[Advaita-l] ***UNCHECKED*** Re: [advaitin] rope has some problem in rope snake analogy :-)

Kuntimaddi Sadananda kuntimaddisada at yahoo.com
Tue Dec 26 23:18:11 EST 2023


Here is my understanding. 

Yes. In fact, every perception involves, cognition based on the attributes of the object as perceived by the senses (with all their limitations), and recognition based on the memory which involves comparing the objects perceived in the past with similar attributes. 

Snake is out there, similar to any other objects perceived via the mind and the senses. The seer of the snake (rope) has a firm belief that it is a snake. Hence his body also reacts - fear, increased blood pressure, etc., which are real. When he runs away from it - other physical reactions also follow. He may live with that perception throughout his life if there is no contradictory experience to prove that it was not a snake but a rope.

 If there is another convincing pramaana - such as going back with torch light and checking if it is a snake or rope, and got convinced it is a rope, the snake that he imagined based on the attributes disappears in his mind with the understanding there is no snake there. This is praatibhasika error since he alone saw. This is in contrast to sunrise and sunset or trees running in opposite direction, while watching in as running train or mirage waters, etc. Where knowledge of reality does not eliminate the perceptions.

The same applies to the perceived world which is vyaavahaarika error and will be perceived even after knowing that it is not really real but apparently real. Hence as long as body, mind, and intellect are functioning the Jnaani's body sees the world of plurality. However, his understanding is that it is mithyaa and not absolutely real. He may also understand that BMI is perceiving which is part of the Prakruti and He is akarthaa. That is his understanding. 

Hence the discussion of whether Jnaani perceives the world or not - is yes or no - hence senses do perceive as long as they are functioning, but his understanding can be different - karmani akarmayaH pasyet.- one who sees as non-doer while his body, mind and intellect are doing. 

For information only for those interested. The Indic Academy has published my book on the pratyaksha pramaana based on Vedanta Paribhasha -as 'How Do I Know'- now available online on Amazon. Dr. Aravindarao has written an introduction to the text. 

Hari Om!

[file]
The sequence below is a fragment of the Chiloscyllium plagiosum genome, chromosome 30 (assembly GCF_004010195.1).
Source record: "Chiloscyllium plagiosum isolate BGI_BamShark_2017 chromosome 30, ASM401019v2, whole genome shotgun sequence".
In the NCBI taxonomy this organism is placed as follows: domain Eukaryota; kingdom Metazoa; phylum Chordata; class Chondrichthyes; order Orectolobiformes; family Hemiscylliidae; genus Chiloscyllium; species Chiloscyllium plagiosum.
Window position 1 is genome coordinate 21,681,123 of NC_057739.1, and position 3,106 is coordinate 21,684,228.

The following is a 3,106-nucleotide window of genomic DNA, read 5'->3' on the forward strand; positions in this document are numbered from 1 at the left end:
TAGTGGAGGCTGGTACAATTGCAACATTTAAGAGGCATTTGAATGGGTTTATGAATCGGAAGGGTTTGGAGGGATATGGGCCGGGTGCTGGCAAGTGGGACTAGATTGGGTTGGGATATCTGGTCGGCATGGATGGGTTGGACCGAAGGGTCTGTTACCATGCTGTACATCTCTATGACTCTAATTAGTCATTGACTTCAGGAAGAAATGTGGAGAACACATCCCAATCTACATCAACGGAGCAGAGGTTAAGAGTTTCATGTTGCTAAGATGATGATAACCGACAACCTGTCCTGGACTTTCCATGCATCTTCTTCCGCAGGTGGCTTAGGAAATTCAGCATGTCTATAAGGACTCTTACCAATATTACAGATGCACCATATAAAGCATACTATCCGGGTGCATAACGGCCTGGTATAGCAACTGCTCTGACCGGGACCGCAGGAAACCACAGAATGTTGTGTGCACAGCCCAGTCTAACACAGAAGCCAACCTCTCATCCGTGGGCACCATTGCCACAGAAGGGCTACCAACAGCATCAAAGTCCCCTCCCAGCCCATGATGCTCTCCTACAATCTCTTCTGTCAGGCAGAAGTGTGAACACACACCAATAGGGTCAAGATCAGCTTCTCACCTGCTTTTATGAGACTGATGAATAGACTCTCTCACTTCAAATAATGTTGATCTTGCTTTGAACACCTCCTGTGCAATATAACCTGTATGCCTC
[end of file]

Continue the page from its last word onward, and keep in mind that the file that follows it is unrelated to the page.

Yes, even the Vedanta Paribhasha, I have heard, says that the 'illusory snake is 'produced' at that moment in the mind. We can say 'प्रतिपन्नोपाधौ विद्यमानत्वेन बुद्ध्या परिकल्पितः सर्पः' The snake is imagined 'as present in the locus, rope' at that moment.  

warm regardssubbu 

The context of my comment is, as you rightly point out, the
pratikarmavyavasthA that has been elaborately discussed by post Shankara
AchArya-s, involving artha and jnAna adhyAsa. I don't think merely that one
phrase in the bhAShya rules out the entire support structure, when there
are alternative explanations available.

The reason for the adhyasta object to be postulated to be *outside* is
because of the perceptual experience "I saw it *there*" and the pravRtti
towards (shell silver) or away from it (rope snake). Even though after the
sublation one knows that there is no object outside in reality, one does
not deny the fact that one had perceived it outside. One denies the
validity of that perception in the past because there is no corresponding
object outside in reality.

It is not like a memory where even during the recollection one is aware
that one is not perceiving a memory and one is merely recollecting what was
seen. In the adhyAsa, there are certain perceptual elements - ie there is
sensory contact with the locus of the adhyAsa (samprayoga). It is a product
of a defect in the mind (doShajanyatva) - which differentiate it from
memory, which is purely a mental construct, located in the mind.

That is why in the adhyAsa bhAShya, the bhAshyakAra uses the phrase
smRtirUpah, like a memory, to indicate that the adhyAsa shares with smRti
the characteristic of arising due to samskAra, but is not smRti itself,
because it is also doShajanya and has  samprayoga. It is also the reason he
adds the word paratra in that bhAShya (smRtirUpah paratra
pUrvadRShTAvabhAsah), to indicate that the object was seen to be elsewhere,
a particular location outside where something else was present.

On that basis I agree that it is the doSha located in the mind which acts
as a nimitta for the adhyAsa, but in my view that is not sufficient to make
the adhyAsa itself located in the mind.

Kind regards,

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